12. Issue 4 Implementation: Peter Redfern CEO of Taylor Wimpey said at the 25th January enquiry session that there needs to be a long change-over period before the new system is effective. We, as the potential driving force for change from the bottom, must strongly disagree. If people in communities do not see a real and rapid difference in the results produced by the power of their involvement they will loose faith in the system and withdraw. Quick wins will be necessary to convince people from their cynicism and current apathy. The entrenched forces of the existing planning regime will not willingly change their modus operandi unless the direction of travel is very clearly spelt out. However, this means the framework not necessarily the detailed implementation mechanisms. With skeleton procedures communities are capable of developing flexible, robust and dynamic systems that will enable them to develop their Neighbourhood Plans which will contribute to the Local Plan to meet demanding future needs. For instance, in our example above, if the new Act makes it clear that residents in a hamlet can determine a Neighbourhood Development Plan which includes a definition of its own building boundary allowing infill opportunities, currently impossible under its open countryside status, then the Local Authority could accept this NDP subject to 50+% vote. It could then be relatively simply invoked and monitored and may also reduce the planners workload.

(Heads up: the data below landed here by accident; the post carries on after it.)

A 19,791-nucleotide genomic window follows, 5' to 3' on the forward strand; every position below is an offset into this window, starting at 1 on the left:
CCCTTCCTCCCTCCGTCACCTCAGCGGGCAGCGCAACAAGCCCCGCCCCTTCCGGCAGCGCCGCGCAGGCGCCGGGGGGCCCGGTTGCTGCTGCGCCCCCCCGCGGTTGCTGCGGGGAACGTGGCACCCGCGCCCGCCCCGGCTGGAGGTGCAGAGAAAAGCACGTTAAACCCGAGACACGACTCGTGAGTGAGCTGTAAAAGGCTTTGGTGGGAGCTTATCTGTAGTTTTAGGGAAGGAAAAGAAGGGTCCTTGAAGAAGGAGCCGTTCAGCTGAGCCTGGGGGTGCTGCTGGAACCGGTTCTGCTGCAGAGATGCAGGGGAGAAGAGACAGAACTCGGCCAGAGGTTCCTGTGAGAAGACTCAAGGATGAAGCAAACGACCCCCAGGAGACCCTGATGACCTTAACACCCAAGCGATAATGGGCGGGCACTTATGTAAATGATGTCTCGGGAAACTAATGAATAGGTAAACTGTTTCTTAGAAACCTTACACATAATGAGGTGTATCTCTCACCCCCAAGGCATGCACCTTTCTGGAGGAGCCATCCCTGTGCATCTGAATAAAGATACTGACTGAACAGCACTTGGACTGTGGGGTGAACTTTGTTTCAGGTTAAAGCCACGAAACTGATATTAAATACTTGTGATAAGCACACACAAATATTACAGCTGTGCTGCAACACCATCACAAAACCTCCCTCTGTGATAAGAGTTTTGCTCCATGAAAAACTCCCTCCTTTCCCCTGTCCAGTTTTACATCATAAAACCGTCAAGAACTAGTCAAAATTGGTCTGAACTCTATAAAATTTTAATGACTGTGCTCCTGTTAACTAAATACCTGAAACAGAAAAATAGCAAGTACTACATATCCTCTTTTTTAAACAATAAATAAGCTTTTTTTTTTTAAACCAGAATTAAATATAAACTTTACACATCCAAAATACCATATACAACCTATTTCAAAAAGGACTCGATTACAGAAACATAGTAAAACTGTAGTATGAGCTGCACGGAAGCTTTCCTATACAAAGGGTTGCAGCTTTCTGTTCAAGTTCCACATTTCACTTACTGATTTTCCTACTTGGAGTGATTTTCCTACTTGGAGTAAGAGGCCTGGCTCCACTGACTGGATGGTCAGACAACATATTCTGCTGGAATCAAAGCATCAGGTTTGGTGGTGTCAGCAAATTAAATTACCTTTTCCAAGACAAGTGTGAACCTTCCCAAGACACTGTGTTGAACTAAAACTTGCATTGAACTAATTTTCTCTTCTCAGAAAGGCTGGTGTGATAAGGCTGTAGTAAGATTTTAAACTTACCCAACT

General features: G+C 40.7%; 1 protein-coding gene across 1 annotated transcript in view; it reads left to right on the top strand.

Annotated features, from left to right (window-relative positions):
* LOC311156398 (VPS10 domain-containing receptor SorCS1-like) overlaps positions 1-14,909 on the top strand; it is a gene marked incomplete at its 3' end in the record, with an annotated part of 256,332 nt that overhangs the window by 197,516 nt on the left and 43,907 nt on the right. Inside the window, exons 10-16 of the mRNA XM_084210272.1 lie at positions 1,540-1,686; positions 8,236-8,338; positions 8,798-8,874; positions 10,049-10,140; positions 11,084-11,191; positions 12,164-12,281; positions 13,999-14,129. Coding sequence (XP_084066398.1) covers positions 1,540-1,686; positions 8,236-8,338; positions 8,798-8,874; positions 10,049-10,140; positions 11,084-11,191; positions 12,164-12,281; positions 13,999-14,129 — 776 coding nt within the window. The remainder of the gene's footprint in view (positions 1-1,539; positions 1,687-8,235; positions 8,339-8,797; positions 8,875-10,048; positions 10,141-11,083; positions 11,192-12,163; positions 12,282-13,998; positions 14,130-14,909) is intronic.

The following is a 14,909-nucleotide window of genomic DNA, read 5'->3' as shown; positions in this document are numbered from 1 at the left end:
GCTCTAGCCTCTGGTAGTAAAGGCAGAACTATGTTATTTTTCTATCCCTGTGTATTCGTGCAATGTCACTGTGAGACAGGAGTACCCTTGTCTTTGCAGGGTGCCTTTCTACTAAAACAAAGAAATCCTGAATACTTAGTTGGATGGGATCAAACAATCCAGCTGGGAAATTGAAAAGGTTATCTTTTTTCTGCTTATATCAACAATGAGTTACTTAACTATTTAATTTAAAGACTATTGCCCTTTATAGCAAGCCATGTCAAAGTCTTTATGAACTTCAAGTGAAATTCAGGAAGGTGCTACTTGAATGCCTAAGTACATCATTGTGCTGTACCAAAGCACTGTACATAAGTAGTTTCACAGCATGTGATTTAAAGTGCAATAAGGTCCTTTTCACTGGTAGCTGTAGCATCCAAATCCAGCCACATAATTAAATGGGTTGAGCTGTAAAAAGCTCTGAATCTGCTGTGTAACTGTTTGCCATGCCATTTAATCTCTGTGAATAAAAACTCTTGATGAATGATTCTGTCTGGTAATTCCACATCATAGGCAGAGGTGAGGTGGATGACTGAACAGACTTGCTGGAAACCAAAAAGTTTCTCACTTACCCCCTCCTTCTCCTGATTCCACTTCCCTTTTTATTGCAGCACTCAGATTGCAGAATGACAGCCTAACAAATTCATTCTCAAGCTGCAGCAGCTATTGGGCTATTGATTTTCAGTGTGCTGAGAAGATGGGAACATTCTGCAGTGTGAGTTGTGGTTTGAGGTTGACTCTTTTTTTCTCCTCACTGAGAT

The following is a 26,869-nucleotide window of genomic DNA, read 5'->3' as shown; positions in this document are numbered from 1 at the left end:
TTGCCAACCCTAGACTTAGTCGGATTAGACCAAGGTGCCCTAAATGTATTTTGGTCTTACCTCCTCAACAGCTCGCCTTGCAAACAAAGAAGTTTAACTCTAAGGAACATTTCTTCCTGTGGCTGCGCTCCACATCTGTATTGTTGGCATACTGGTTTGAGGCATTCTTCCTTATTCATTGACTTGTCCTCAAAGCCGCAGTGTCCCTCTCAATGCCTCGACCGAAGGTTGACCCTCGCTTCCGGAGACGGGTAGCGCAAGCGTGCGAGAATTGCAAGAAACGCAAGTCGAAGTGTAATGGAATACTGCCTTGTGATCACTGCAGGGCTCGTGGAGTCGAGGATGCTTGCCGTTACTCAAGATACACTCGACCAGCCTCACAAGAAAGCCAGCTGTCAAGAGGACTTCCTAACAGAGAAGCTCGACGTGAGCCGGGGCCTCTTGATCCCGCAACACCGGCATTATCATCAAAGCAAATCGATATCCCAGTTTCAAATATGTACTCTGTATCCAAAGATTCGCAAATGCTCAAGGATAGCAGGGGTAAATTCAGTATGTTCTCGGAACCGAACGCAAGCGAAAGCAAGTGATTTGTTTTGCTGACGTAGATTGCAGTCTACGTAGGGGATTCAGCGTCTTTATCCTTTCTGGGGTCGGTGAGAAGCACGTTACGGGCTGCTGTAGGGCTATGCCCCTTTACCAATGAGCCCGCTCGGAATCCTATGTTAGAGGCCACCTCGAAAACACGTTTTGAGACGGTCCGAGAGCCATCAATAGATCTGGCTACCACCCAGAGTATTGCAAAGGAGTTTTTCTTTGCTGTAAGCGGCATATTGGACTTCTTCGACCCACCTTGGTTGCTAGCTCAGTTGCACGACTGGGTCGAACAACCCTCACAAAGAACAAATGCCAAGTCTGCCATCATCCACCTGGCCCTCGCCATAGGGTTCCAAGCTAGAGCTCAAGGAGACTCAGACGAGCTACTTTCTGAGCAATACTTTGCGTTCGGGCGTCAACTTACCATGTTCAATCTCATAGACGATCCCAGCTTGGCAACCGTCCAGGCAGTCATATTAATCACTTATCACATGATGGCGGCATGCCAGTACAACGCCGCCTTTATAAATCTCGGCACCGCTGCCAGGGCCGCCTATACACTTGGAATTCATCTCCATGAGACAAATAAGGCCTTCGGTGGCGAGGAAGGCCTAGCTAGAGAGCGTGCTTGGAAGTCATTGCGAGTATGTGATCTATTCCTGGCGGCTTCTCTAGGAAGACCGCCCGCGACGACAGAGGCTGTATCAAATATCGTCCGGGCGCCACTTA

13 Could the Committee consider that the Regulations determined by Local Authorities are nationally compatible to prevent gross anomalies between Local Auhtotities and provide only core skeleton procedures that can be applied as appropriate by the Authorizsd Bodies as best suits their Neighbourhood Areas

13. Issue 5 Communication: The Bill reasonably enables Local Authorities to develop regulations for the communication of various criteria and procedures. It has been our experience that the communication methods and mechanisms used by Local Authorities are not always pervasive or appropriately recorded. Their communication may benefit from suitable investigation into new channels and strategies that can be imitated or even improved upon by town and parish councils. This Bill will depend on a well planned communication strategy that works from both bottom up and top down.

14. Can the Committee consider introducing a requirement in the Bill to ensure that all Local Authorities and Authorised Bodies establish dynamic and appropriate communication strategies and mechanisms?

15 Thank you taking our contribution into consideration

February 2011